The first safety car was called after Daniil Kvyat stopped out on-track, with the marshals able to recover it with relative ease, but the bunched field on the restart soon descended into chaos.

Debris from Kimi Raikkonen’s Ferrari caused a second safety car period to be called within a lap, but the marshals were again able to clear this easily, allowing Mercedes’ Lewis Hamilton to lead the field away for the second restart.

Hamilton and Ferrari’s Sebastian Vettel made contact twice behind the safety car, leaving debris on-track at Turn 15, with both drivers blaming each other for the incident.

The greater clashes came on the first lap of green flag running as Force India teammates Sergio Perez and Esteban Ocon clashes at Turn 3, the latter bumping Perez into the wall. Both were required to pit for repairs, and while Ocon could get back out, Perez was less fortunate, retiring from the race.

A third safety car was called, with the stewards then deciding to throw a red flag to allow the debris on the track to be cleared.

More to follow…

Hunter-Reay leads warmup at Road America

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A weekend that has been dominated by Chevrolet and Team Penske so far saw Honda jump to the top during morning warmup. Ryan Hunter-Reay was fastest for Andretti Autosport, followed by Max Chilton for Chip Ganassi Racing. Hunter-Reay’s teammate Alexander Rossi ended the session third, making it a Honda 1-2-3 in the morning warmup.

Team Penske’s Simon Pagenaud was the quickest of the Chevrolet camp in fourth, followed by A.J. Foyt Racing’s Carlos Munoz in fifth.

Only 19 of the 21 drivers turned laps during the session, with Chip Ganassi Racing’s Scott Dixon and Andretti Autosport’s Takuma Sato failing to put laps in. Dixon’s No. 9 NTT Data Honda was suffering from fuel pressure problems that kept it in the garage, while Sato was feeling under the weather during the morning, and the No. 26 Andretti Autosport Honda team elected not to go out.

Coverage of the Kohler Grand Prix begins at 12:30 p.m. ET on NBCSN.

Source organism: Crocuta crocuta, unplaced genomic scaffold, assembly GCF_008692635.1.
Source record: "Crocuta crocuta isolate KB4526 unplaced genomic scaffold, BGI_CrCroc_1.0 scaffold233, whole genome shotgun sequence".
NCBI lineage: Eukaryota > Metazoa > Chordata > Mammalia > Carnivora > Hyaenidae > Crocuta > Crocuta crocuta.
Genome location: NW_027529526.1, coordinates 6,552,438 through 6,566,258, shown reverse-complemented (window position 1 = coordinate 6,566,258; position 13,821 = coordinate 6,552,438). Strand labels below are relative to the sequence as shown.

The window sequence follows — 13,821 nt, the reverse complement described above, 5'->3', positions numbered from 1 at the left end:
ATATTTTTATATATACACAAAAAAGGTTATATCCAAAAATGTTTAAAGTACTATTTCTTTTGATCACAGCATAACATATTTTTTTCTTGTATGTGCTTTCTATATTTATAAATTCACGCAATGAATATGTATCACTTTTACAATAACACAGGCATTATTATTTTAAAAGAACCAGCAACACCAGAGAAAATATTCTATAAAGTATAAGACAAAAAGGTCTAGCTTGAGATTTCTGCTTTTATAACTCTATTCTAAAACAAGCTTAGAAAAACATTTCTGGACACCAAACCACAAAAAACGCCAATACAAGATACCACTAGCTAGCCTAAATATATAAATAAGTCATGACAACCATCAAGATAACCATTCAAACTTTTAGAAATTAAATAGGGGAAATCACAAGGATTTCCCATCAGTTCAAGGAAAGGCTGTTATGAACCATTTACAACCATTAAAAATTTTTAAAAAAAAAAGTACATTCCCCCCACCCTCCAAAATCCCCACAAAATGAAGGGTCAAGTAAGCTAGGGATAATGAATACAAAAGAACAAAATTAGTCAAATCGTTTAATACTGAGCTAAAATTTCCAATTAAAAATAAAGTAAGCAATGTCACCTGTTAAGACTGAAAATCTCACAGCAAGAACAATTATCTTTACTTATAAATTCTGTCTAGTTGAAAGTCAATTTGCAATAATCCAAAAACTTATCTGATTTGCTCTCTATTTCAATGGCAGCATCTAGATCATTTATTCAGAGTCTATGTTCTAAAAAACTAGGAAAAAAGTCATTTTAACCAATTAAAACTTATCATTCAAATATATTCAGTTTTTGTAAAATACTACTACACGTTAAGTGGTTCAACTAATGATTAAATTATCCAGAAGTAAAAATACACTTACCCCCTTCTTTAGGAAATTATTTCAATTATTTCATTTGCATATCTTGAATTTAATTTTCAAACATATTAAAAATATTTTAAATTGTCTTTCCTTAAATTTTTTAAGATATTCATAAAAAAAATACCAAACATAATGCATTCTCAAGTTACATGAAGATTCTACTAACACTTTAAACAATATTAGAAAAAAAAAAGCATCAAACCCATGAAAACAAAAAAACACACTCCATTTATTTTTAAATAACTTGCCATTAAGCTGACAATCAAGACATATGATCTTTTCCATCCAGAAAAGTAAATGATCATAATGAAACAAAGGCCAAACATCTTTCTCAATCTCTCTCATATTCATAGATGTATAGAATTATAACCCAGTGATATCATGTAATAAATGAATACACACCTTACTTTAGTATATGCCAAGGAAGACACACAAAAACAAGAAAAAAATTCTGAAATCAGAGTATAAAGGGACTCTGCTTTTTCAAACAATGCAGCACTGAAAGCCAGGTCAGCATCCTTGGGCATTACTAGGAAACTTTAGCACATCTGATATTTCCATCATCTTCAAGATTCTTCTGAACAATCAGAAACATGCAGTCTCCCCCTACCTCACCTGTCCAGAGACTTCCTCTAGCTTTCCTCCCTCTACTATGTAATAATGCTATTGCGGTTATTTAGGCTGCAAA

Follow Kyle Lavigne.

Nato takes F2 sprint win in Baku after Leclerc penalty

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Norman Nato picked up his first win of the 2017 FIA Formula 2 season on Sunday after a post-race penalty denied Charles Leclerc a weekend double in Baku.

Ferrari junior Leclerc took an emotional victory on Saturday just days after the death of his father, and charged from P8 on the reverse grid to take the lead from Nato late on.

However, the Monegasque driver was denied the first perfect weekend in the category (including GP2) in eight years when he was hit with a 10-second time penalty for failing to slow under yellow flags.

Despite the penalty, Leclerc was still classified second behind Nato, with Nicholas Latifi completing the podium for DAMS.

Jordan King took fourth place for MP Motorsport, while Sergey Sirotkin was fifth on his stand-in weekend at ART Grand Prix ahead of fellow Russian Artem Markelov.

Nobuharu Matsushita took seventh ahead of Luca Ghiotto, while Ralph Boschung and Sergio Sette Camara rounded out the top 10.

With second place, Leclerc extended his F2 championship lead to 42 points after chief title rival Oliver Rowland retired after leading the early part of the race.

The F2 season resumes in two weeks’ time in support of the Austrian Grand Prix in Spielberg.

Lauda on Hamilton’s Baku pole lap: ‘I’ve never seen anything like it’

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Formula 1 legend and Mercedes non-executive director Niki Lauda was quick to heap praise on Lewis Hamilton after qualifying in Azerbaijan on Saturday, saying he had “never seen anything like” the Briton’s Q3 pole lap.

Hamilton charged to the 66th pole of his F1 career at the Baku City Circuit on Saturday after a last-ditch effort took his four-tenths of a second clear of Mercedes teammate Valtteri Bottas.

Hamilton was overjoyed by the lap, having struggled to tame the Baku circuit during its inaugural race in 2016, and three-time world champion Lauda was equally as impressed.

“We had some problems on Friday, but the team really did a fantastic job to set the car up in the right way. And Lewis with his lap today… I’ve never seen anything like it,” Lauda said, as quoted by the official F1 website.

“It was not plain sailing at all, but a lot of thinking, digging, back to the factory, and in the end the improvement the engineers and mechanics did to the car is outstanding.

“And then Lewis, what he did today, no one else I think can do that.

“He’s fantastic, especially thinking about his lap time here, because the difference he makes to everybody – it’s only Lewis.”

Hamilton will go in search of his fifth win of the season in Baku on Sunday, with coverage of the Azerbaijan Grand Prix live on NBCSN and the NBC Sports app from 8am ET.